"Taking the slow lane in a town where "fast architecture" is the rule"
April 26, 2016
It’s great to have Architecture Las Vegas magazine back and to be included in the Chapter’s 60th Anniversary issue after a long hiatus. T.R. Witcher (contributing writer) and I discussed my career, our firm’s work, the vernacular of Las Vegas, and the future. Enjoy the article:
Dwayne Eshenbaugh arrived in Las Vegas in 1984, as a carpenter in a U.S. Air Force combat engineering squadron. The Pittsburgh-area, native was a talented artist who loved to build. When he left the Air Force, he took a job building townhomes and condos in Las Vegas, but knew he didn’t want to spend his whole career framing up homes in the dead of summer. So he enrolled at the School of Architecture at UNLV and began work as a runner for Lucchesi, Galati Architects.
He worked his way up the ranks, designing the seminal Desert Living Center at the Springs Preserve, and eventually was made an owner at the firm in 2002. But in 2005, he branched out to join a few other firms. “I had to have another experience ,” Eshenbaugh explains.
By the summer of 2009, he was planning to venture out on his own, and not a moment too soon; he got laid off that fall. Like others, it was a rough and humbling stretch, but he gradually got NOVUS off the ground with commissions ranging from the Sambalatte Coffee Shop off 215, a local HQ for renowned photographer Peter Lik, and a sleek HQ on the west side for an energy efficiency consulting company.
When asked about the visual style of Las Vegas, Eshenbaugh says he sees a fragmented vernacular. “The Strip has a certain set of rules that are very open-ended.” he says. “It’s a place for insane creativity where insane money is spent.”
But it also yields a fast-paced development aesthetic that has shaped the look of everything in the valley from schools to homes to rec centers. “When you’re in that mode, you don’t have time to develop really, really strong architecture.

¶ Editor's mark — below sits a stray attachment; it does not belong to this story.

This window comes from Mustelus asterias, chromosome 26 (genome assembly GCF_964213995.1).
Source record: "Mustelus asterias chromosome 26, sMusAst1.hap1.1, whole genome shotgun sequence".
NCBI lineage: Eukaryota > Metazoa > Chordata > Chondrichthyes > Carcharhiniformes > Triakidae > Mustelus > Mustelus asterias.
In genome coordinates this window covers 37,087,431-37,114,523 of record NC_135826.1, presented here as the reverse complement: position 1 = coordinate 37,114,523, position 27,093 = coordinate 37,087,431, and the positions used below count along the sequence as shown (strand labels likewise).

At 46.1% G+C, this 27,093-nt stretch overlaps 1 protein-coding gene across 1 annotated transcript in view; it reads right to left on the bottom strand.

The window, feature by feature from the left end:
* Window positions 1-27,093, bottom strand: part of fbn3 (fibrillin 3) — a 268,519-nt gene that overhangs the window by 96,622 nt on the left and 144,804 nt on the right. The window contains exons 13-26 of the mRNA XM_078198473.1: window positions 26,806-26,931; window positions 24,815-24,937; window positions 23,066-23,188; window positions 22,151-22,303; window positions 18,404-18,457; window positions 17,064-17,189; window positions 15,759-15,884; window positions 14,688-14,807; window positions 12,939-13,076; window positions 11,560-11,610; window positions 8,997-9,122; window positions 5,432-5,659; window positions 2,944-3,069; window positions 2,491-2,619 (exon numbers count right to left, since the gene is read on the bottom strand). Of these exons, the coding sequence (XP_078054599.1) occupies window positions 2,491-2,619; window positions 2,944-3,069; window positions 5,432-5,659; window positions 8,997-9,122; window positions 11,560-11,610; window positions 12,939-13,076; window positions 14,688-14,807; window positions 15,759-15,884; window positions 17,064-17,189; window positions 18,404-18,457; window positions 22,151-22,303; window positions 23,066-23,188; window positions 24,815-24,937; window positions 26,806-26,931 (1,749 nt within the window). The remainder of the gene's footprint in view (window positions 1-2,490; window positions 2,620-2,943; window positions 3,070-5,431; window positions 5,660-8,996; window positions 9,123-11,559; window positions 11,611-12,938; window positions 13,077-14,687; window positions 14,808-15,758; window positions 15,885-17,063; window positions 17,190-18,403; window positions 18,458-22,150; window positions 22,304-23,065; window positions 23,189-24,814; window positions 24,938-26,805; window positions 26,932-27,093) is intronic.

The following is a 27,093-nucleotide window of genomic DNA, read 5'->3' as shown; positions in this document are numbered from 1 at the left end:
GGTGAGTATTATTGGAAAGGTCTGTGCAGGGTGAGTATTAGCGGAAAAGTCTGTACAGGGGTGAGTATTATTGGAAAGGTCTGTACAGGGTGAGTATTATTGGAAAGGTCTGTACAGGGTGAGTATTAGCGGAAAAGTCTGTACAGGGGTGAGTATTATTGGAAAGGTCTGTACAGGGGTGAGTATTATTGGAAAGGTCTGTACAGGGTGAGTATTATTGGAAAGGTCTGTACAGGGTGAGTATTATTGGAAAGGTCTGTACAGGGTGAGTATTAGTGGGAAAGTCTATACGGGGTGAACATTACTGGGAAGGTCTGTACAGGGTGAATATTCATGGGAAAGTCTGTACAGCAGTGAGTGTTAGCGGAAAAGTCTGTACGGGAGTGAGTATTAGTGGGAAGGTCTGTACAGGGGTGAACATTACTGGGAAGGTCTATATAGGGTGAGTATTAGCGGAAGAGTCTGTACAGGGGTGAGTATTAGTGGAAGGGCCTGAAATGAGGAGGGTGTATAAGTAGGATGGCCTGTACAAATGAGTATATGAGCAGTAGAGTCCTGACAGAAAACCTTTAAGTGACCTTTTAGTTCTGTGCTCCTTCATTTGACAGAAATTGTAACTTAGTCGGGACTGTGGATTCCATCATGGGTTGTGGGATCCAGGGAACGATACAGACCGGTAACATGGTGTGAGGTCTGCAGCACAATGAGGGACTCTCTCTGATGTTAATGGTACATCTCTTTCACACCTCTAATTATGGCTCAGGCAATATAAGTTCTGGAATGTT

But he sees the arrival of sophisticated large companies in the state like Tesla and Switch as a sign that architecture and design may be ready to move forward. It’s a combination of sophisticated clients, local government, builders and designers working together, and willing to look at projects differently.
“We have clients that don’t necessarily really care or communicate in a sustainable way. They want something down and dirty. Other clients are really forward-thinking, they really want to be innovative.” It’s not about making a statement, he adds, but about being responsible.
NOVUS is located in a handsome storefront on Charleston and Main. Despite his years here, Eshenbaugh didn’t know a lot about Downtown, but he knew he and his wife, an Art Consultant, wanted to be part of a more urban culture, and they live close to Downtown as well. “There’s truly a great sense of community down here with other design firms, cultural creatives, and like-minded business owners.”
Architecture Las Vegas is published twice annually by the Las Vegas Chapter of the American Institute of Architects in partnership with Nevada Public Radio and Desert Companion Magazine.